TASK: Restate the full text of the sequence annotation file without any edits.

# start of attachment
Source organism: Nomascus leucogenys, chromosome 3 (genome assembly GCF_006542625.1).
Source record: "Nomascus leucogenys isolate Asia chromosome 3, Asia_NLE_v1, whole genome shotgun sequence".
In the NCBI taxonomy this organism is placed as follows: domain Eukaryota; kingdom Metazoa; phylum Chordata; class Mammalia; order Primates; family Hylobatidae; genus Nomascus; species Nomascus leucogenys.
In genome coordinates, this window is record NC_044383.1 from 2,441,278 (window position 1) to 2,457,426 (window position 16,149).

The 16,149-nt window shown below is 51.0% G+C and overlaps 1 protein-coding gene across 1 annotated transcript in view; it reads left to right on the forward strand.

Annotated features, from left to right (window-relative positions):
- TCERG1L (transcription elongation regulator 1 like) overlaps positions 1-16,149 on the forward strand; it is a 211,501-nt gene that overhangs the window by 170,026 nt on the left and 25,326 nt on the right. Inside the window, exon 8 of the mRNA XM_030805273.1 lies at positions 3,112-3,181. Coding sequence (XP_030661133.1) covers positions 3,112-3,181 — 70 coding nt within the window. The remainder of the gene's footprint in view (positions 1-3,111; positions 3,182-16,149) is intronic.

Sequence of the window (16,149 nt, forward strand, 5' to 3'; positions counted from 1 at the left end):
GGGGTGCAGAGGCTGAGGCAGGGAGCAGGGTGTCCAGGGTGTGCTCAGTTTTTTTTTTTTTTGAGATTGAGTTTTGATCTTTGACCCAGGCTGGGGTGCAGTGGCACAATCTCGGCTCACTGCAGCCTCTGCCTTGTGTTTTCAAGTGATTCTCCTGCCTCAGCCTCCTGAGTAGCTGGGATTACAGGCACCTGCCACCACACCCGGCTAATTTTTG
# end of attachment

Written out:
Source organism: Nomascus leucogenys, chromosome 3 (genome assembly GCF_006542625.1).
Source record: "Nomascus leucogenys isolate Asia chromosome 3, Asia_NLE_v1, whole genome shotgun sequence".
In the NCBI taxonomy this organism is placed as follows: domain Eukaryota; kingdom Metazoa; phylum Chordata; class Mammalia; order Primates; family Hylobatidae; genus Nomascus; species Nomascus leucogenys.
In genome coordinates, this window is record NC_044383.1 from 2,441,278 (window position 1) to 2,457,426 (window position 16,149).

The 16,149-nt window shown below is 51.0% G+C and overlaps 1 protein-coding gene across 1 annotated transcript in view; it reads left to right on the forward strand.

Annotated features, from left to right (window-relative positions):
- TCERG1L (transcription elongation regulator 1 like) overlaps positions 1-16,149 on the forward strand; it is a 211,501-nt gene that overhangs the window by 170,026 nt on the left and 25,326 nt on the right. Inside the window, exon 8 of the mRNA XM_030805273.1 lies at positions 3,112-3,181. Coding sequence (XP_030661133.1) covers positions 3,112-3,181 — 70 coding nt within the window. The remainder of the gene's footprint in view (positions 1-3,111; positions 3,182-16,149) is intronic.

Sequence of the window (16,149 nt, forward strand, 5' to 3'; positions counted from 1 at the left end):
GGGGTGCAGAGGCTGAGGCAGGGAGCAGGGTGTCCAGGGTGTGCTCAGTTTTTTTTTTTTTTGAGATTGAGTTTTGATCTTTGACCCAGGCTGGGGTGCAGTGGCACAATCTCGGCTCACTGCAGCCTCTGCCTTGTGTTTTCAAGTGATTCTCCTGCCTCAGCCTCCTGAGTAGCTGGGATTACAGGCACCTGCCACCACACCCGGCTAATTTTTG